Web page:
20-CS-4003-001 Organization of Programming Languages Fall 2017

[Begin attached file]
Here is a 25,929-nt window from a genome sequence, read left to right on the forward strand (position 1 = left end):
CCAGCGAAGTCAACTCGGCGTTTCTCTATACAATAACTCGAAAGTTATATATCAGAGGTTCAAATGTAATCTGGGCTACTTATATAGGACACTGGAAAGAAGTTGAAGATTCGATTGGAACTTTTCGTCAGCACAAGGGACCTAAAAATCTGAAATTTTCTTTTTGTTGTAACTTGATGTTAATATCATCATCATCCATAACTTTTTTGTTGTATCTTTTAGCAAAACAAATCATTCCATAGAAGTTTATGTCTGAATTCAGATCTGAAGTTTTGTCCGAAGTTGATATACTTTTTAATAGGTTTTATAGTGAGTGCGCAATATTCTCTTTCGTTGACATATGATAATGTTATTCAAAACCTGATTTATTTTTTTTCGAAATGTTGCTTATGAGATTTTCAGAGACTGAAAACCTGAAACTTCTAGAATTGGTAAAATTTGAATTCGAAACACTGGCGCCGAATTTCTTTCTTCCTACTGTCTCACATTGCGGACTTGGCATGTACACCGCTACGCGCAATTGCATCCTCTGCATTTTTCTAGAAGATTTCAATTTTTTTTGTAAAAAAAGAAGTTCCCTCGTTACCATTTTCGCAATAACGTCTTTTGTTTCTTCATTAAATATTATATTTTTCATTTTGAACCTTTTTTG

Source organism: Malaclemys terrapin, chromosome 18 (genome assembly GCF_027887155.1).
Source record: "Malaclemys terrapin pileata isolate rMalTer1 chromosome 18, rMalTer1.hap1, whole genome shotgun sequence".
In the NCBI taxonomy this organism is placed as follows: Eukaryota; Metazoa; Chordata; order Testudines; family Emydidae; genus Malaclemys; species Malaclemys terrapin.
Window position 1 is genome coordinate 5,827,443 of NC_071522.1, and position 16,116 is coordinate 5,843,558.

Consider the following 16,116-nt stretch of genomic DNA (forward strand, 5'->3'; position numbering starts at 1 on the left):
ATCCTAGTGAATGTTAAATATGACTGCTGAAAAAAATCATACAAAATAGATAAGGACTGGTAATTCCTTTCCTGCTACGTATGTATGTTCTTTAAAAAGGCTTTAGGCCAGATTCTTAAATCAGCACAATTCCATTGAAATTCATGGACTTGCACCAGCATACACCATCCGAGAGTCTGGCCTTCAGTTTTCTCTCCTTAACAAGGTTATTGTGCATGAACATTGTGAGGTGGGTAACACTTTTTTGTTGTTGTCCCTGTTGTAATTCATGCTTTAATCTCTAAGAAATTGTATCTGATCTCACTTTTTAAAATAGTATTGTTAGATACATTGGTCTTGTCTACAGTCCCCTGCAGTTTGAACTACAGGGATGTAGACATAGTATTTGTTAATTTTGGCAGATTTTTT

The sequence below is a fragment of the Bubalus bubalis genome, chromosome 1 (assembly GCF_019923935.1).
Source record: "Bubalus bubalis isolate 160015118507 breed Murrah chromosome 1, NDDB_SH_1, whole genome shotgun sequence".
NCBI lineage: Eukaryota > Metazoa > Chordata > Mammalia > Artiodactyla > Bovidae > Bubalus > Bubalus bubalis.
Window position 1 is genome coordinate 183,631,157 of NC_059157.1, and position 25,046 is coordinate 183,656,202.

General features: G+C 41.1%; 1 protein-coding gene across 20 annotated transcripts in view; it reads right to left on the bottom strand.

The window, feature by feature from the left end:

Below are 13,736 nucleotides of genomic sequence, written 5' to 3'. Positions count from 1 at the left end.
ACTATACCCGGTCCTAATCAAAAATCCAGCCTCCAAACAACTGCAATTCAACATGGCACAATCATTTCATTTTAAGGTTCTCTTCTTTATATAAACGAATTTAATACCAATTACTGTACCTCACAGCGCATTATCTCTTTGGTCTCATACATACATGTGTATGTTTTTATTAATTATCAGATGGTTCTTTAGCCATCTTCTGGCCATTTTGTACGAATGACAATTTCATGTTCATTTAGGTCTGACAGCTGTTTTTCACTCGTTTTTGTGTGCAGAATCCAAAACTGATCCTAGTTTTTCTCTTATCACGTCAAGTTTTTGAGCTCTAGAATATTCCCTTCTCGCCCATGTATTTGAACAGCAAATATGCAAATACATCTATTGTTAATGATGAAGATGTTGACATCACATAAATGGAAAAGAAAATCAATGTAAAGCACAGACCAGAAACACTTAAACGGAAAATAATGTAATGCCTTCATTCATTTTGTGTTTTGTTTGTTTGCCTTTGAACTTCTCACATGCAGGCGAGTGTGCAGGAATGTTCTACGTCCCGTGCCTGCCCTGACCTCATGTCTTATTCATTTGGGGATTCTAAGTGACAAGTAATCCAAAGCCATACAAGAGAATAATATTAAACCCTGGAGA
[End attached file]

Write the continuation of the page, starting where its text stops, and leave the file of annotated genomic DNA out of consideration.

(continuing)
```import Control.Monad f = (\ x -> if (x == 0) then fail "zero" else Just (x+1)) v1 = Just 5 >>= f v2 = Just 0 >>= f v3 = Nothing >>= f v4 = f 0 v5 = f 5 va = (return 3) :: Maybe Int vb = (return 3) :: [Int] vb = getLine >>= (\x -> return (x ++ x)) >>= print v6 = ap [(+1),(+2),(+3)] [1,2,3] v7 = fail "test" :: Maybe Int v8 = fail "test" :: Maybe [Int] v9 = fail "test" :: IO () v10 = filterM (\x -> Just (x > 0)) [2, 1, 0, -1] (./.) :: Fractional a => a -> a -> Maybe a x ./. 0 = Nothing x ./. y = Just (x / y) divide :: Fractional a => a -> [a] -> Maybe a divide x ys = foldM (./.) x ys v11 = divide 128 [2,4,8] v12 = divide 8 [2,3,4,0,6,7] v13 = guard True >> Just 3 v14 = guard False >> Just 3 v15 = liftM head (Just [23,24,25]) v16 = liftM tail (Just [23,24,25]) v17 = mzero :: [Int] v18 = mzero :: Maybe Int v19 = mplus "a" "b" v20 = mplus (Just "a") (Just "b") v21 = mplus (Just 10) (Just 20) v22 = mplus mzero (Just 10) v23 = mplus (Just 10) mzero v27 = sequence [print 1, print 2, print 3] >>= print v28 = sequence [Just 1, Just 2, Just 3] v29 = unless (0 == 1) (print "OK") v30 = unless (1 == 1) (print "OK") ``` - If you have a value with a context, m a, how do you apply to it a function that takes a normal a and returns a value with a context? That is, how do you apply a function of type a -> m b to a value of type m a? So essentially, we will want this function: ``` (>>=) :: (Monad m) => m a -> (a -> m b) -> m b ``` Monads are just applicative functors that support >>= (called bind). The >>= operator either returns "Nothing" if it is passed "Nothing" on it's left-hand side; or if it's left-hand side is a "Just ..." it strips off the Just, and passes the contents into the function supplied on it's right-hand side. In the top examples to the left v1 and v5 have value Just 6; v2, v3, and v4 have value Nothing. The inferred type of f is f :: Integer -> Maybe Integer. See below for the meaning of fail. The operator return is the second of the two basic operators of the Monad class (the other is >>=). The return operation takes a value from a plain type and puts it into a monadic container. The bind operation performs the reverse process, extracting the original value from the container and passing it to the associated next function in the pipeline. To the left, va has value Just 3, vb has value [3], and looking at vc then typing hello results in hellohello. The type of return is return :: Monad m => a -> m a. The =<< operator (reverse binder) takes the contents of monad m and passes it to function f as a parameter. It may be useful when used as a parameter of a higher order function, or one can use it as a more readable way of coding, in some cases. Note: f =<< x = x >>= f. The type of =<< is (=<<) :: Monad m => (a -> m b) -> m a -> m b The >> operator is essentially the same as (>>=), but does not pass the contents of the monad to the function specified as second parameter. It can be used to define the order in which actions take place. Note m >> k = (\_ -> k). The type of >> is (>>) :: Monad m => m a -> m b -> m b The operator ap applies a function inside a monad to a value inside a monad of the same type. The value of v6 to the left is [2,3,4,3,4,5,4,5,6]. The type of ap is ap :: Monad m => m (a -> b) -> m a -> m b. The operator fail is used when a condition is not satisfied. In the IO monad fail causes an interrupt. To the left, the value of v7 and v8 is Nothing and examining the value of v9 causes *** Exception: user error (test). The type of fail is fail :: Monad m => String -> m a. The operator filerM filters out all elements of 2nd argument xs that do not fulfill the 1st argument predicate p, where p is a function that returns a value of type Monad m => m Bool. the result is a list inside a monad of the same type. For example, v10 to the left has value Just [2,1]. The type of filterM is filterM :: Monad m => (a -> m Bool) -> [a] -> m [a] The operator foldM is the monadic version of foldl: that is, it takes a function of type (Monad m) => (a -> b -> m a). To the left the function ./. is defined to take care of divide-by-zero errors. The function divide uses foldM to repeatedly divide by a list of numbers. The value of v11 is Just 2.0 and the value of v12 is Nothing. The type of foldM is foldM :: Monad m => (a -> b -> m a) -> a -> [b] -> m a The operator guard returns () if its argument is True, otherwise it returns mzero. The value of v13 is Just 3 and the value of v14 is Nothing. The operator liftM lets a non-monadic function (1st argument) operate on the contents of a monad (2nd argument). To the left, v15 has value Just 23 and v16 has value Just [24,25]. The type of liftM is liftM :: Monad m => (a -> b) -> m a -> m b The operator mapM applies a monadic function (1st argument) of type Monad m => (a -> m b) to each element of a list (2nd argument) resulting in a list inside a monad. The type of mapM is mapM :: Monad m => (a -> m b) -> [a] -> m [b] The operator mzero is the zero of the MonadPlus class. To the left, the value of v17 is [] and the value of v18 is Nothing. Its type is mzero :: MonadPlus m => m a. The operator mplus is the plus of the MonadPlus class. To the left, v19 has value "ab", v20 has value Just "a", v21 has value Just 10, v22 has value Just 10, v23 has value Just 10. The operator sequence evaluates all monadic values in the input list from left to right and returns a list of the "contents" of these monads, placing this list in a monad of the same type. Evaluating can be interpreted as "performing an action", for example in the case of print. To the left v27 displays 1 2 3 [(),(),()], and v28 displays Just [1,2,3]. The type of sequence is sequence :: Monad m => [m a] -> m [a]. The operator unless executes a monadic expression (2nd argument) when the first argument evaluates to False. Looking at v29 shows "OK". The type of unless is unless :: Monad m => Bool -> m () -> m () The operator when executes a monadic expression (2nd argument) when the first argument evaluates to True. Looking at v30 shows "OK". The type of when is when :: Monad m => Bool -> m () -> m () Monads are useful in any situation where the programmer wants to carry out a purely functional computation while a related computation is carried out on the side. In imperative programming the side effects are embedded in the semantics of the programming language; with monads, they are made explicit in the monad definition, thus avoiding errors by action at a distance.